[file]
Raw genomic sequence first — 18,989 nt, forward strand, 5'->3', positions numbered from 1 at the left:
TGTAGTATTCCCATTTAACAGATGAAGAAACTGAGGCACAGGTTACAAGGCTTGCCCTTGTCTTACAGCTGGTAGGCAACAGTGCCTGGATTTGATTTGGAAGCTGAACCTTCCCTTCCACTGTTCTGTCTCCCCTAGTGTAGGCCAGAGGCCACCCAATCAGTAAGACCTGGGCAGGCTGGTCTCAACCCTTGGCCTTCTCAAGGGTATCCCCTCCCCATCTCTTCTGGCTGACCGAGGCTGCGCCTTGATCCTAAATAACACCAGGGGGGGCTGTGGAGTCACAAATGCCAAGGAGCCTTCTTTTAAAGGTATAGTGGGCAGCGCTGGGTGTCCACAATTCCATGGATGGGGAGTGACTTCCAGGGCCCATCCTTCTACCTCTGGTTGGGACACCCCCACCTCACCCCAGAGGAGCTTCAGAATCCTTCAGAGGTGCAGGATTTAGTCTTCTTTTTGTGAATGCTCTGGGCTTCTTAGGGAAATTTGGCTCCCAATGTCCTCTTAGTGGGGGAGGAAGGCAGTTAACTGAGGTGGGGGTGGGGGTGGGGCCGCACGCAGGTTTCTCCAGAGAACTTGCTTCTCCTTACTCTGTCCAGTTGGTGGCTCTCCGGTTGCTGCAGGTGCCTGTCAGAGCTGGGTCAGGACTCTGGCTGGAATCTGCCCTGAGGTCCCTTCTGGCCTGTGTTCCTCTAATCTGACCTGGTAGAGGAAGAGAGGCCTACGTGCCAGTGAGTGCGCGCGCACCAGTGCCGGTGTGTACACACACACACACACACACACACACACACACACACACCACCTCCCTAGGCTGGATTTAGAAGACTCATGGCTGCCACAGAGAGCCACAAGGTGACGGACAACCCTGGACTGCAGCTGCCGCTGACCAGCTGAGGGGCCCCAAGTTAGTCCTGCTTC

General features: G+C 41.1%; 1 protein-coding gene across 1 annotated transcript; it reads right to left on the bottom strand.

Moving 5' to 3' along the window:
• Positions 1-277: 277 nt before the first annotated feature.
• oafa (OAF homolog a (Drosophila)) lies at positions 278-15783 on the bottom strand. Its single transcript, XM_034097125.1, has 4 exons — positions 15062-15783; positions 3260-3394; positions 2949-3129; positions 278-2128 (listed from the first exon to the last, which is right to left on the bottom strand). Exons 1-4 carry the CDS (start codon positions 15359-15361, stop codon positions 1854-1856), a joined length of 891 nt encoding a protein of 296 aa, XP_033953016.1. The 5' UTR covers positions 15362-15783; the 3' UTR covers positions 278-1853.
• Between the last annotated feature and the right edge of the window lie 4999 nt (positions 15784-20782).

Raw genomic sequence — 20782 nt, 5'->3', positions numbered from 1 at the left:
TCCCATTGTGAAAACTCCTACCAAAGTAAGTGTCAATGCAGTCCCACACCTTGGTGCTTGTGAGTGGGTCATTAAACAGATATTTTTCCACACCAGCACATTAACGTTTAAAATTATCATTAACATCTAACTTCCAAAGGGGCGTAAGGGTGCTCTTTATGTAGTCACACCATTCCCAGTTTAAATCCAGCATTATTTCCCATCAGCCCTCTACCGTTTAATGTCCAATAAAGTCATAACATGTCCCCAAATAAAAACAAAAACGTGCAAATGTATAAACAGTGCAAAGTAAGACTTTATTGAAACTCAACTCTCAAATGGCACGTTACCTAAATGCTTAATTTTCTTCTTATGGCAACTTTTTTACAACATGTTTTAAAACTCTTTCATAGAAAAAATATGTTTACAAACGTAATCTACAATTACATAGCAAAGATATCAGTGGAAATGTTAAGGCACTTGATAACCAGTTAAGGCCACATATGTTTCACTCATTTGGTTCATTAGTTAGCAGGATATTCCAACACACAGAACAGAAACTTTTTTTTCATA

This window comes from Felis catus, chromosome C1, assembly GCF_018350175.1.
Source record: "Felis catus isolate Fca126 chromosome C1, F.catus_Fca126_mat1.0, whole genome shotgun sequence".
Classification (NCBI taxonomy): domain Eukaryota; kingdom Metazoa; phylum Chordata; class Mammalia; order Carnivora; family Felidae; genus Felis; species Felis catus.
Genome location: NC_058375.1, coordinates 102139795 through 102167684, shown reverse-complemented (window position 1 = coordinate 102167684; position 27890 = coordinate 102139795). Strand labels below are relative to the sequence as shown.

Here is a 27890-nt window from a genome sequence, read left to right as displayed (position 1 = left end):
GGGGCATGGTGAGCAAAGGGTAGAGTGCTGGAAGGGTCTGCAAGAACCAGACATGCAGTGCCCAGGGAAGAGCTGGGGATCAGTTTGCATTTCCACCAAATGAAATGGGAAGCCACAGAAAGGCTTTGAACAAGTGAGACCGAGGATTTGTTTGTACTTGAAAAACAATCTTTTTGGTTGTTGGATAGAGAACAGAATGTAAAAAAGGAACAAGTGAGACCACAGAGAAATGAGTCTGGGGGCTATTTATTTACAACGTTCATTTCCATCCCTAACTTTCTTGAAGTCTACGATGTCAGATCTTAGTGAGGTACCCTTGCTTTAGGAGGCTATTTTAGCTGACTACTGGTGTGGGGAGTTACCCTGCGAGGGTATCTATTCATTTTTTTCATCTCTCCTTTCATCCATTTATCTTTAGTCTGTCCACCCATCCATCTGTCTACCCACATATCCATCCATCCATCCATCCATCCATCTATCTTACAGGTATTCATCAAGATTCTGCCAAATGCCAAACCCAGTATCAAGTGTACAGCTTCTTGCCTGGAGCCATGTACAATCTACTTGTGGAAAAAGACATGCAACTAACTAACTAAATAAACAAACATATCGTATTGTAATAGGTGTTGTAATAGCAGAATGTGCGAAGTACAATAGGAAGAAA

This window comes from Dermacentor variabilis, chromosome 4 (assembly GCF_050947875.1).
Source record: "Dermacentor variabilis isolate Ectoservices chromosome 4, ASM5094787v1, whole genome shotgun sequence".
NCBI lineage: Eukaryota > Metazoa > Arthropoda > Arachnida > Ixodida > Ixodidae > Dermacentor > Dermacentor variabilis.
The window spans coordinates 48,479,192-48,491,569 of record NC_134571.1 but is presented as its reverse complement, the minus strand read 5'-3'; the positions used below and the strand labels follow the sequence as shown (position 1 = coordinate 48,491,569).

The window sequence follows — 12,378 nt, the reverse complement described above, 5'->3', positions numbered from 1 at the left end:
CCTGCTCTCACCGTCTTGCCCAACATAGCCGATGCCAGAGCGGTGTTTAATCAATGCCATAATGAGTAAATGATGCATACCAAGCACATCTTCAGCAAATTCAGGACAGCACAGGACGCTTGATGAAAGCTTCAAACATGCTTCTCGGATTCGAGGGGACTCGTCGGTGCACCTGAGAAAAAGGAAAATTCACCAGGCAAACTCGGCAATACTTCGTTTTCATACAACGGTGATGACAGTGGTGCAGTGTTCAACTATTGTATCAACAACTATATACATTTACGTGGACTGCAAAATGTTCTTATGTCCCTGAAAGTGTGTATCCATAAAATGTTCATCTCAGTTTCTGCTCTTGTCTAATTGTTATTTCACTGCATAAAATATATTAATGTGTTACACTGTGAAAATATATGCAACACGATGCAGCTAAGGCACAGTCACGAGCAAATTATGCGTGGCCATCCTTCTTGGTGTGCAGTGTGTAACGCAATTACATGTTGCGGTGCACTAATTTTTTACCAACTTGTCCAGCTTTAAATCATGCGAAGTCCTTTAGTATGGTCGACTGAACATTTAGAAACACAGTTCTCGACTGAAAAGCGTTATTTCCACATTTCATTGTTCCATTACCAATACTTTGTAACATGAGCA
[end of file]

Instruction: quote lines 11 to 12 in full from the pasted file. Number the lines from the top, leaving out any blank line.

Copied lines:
Source record: "Felis catus isolate Fca126 chromosome C1, F.catus_Fca126_mat1.0, whole genome shotgun sequence".
Classification (NCBI taxonomy): domain Eukaryota; kingdom Metazoa; phylum Chordata; class Mammalia; order Carnivora; family Felidae; genus Felis; species Felis catus.